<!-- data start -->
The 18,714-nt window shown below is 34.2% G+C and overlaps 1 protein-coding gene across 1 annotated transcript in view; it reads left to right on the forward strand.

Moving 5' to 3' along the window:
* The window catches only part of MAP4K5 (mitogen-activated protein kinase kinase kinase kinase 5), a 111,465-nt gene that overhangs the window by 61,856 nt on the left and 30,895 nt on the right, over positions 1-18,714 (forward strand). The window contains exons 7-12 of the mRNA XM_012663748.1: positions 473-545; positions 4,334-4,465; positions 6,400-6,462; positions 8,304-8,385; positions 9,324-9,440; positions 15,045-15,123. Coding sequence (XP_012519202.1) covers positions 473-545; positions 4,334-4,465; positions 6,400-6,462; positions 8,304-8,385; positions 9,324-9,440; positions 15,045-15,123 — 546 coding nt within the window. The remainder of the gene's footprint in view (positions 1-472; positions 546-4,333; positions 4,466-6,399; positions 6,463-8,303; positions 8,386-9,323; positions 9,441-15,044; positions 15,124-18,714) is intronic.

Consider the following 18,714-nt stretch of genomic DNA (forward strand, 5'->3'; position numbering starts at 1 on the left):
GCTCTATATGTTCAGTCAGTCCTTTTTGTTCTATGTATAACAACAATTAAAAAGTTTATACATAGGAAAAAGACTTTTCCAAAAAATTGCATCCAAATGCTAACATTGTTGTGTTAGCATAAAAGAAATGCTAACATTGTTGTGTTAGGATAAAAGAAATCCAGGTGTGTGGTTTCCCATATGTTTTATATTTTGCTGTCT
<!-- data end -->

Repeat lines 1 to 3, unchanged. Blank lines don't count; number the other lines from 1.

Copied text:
The 18,714-nt window shown below is 34.2% G+C and overlaps 1 protein-coding gene across 1 annotated transcript in view; it reads left to right on the forward strand.

Moving 5' to 3' along the window:
* The window catches only part of MAP4K5 (mitogen-activated protein kinase kinase kinase kinase 5), a 111,465-nt gene that overhangs the window by 61,856 nt on the left and 30,895 nt on the right, over positions 1-18,714 (forward strand). The window contains exons 7-12 of the mRNA XM_012663748.1: positions 473-545; positions 4,334-4,465; positions 6,400-6,462; positions 8,304-8,385; positions 9,324-9,440; positions 15,045-15,123. Coding sequence (XP_012519202.1) covers positions 473-545; positions 4,334-4,465; positions 6,400-6,462; positions 8,304-8,385; positions 9,324-9,440; positions 15,045-15,123 — 546 coding nt within the window. The remainder of the gene's footprint in view (positions 1-472; positions 546-4,333; positions 4,466-6,399; positions 6,463-8,303; positions 8,386-9,323; positions 9,441-15,044; positions 15,124-18,714) is intronic.